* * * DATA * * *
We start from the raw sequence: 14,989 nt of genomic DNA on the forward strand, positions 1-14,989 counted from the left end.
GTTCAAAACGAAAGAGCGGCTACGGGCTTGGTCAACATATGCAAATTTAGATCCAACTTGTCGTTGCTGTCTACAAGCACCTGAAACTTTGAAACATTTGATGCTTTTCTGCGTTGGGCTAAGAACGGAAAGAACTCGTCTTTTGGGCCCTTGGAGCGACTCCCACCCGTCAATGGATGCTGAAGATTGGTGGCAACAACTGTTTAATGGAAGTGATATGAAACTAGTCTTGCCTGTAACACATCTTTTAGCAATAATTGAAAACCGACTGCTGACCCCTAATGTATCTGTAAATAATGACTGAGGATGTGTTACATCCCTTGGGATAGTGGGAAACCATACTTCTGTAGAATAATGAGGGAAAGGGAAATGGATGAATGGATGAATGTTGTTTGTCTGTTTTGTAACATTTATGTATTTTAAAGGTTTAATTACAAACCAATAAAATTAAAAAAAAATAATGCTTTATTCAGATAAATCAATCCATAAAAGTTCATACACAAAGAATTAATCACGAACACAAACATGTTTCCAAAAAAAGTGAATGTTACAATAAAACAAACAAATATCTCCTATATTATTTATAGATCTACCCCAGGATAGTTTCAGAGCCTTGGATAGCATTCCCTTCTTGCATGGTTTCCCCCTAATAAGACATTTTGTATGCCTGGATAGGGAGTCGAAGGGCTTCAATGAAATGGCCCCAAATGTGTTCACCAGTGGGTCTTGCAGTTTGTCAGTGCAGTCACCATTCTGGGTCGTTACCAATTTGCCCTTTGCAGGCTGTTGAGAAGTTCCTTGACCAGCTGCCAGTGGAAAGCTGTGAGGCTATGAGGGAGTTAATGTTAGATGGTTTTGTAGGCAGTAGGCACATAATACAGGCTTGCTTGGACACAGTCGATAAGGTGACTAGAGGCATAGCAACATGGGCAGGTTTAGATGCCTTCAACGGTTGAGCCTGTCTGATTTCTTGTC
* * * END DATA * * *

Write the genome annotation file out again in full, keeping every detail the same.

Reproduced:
We start from the raw sequence: 14,989 nt of genomic DNA on the forward strand, positions 1-14,989 counted from the left end.
GTTCAAAACGAAAGAGCGGCTACGGGCTTGGTCAACATATGCAAATTTAGATCCAACTTGTCGTTGCTGTCTACAAGCACCTGAAACTTTGAAACATTTGATGCTTTTCTGCGTTGGGCTAAGAACGGAAAGAACTCGTCTTTTGGGCCCTTGGAGCGACTCCCACCCGTCAATGGATGCTGAAGATTGGTGGCAACAACTGTTTAATGGAAGTGATATGAAACTAGTCTTGCCTGTAACACATCTTTTAGCAATAATTGAAAACCGACTGCTGACCCCTAATGTATCTGTAAATAATGACTGAGGATGTGTTACATCCCTTGGGATAGTGGGAAACCATACTTCTGTAGAATAATGAGGGAAAGGGAAATGGATGAATGGATGAATGTTGTTTGTCTGTTTTGTAACATTTATGTATTTTAAAGGTTTAATTACAAACCAATAAAATTAAAAAAAAATAATGCTTTATTCAGATAAATCAATCCATAAAAGTTCATACACAAAGAATTAATCACGAACACAAACATGTTTCCAAAAAAAGTGAATGTTACAATAAAACAAACAAATATCTCCTATATTATTTATAGATCTACCCCAGGATAGTTTCAGAGCCTTGGATAGCATTCCCTTCTTGCATGGTTTCCCCCTAATAAGACATTTTGTATGCCTGGATAGGGAGTCGAAGGGCTTCAATGAAATGGCCCCAAATGTGTTCACCAGTGGGTCTTGCAGTTTGTCAGTGCAGTCACCATTCTGGGTCGTTACCAATTTGCCCTTTGCAGGCTGTTGAGAAGTTCCTTGACCAGCTGCCAGTGGAAAGCTGTGAGGCTATGAGGGAGTTAATGTTAGATGGTTTTGTAGGCAGTAGGCACATAATACAGGCTTGCTTGGACACAGTCGATAAGGTGACTAGAGGCATAGCAACATGGGCAGGTTTAGATGCCTTCAACGGTTGAGCCTGTCTGATTTCTTGTC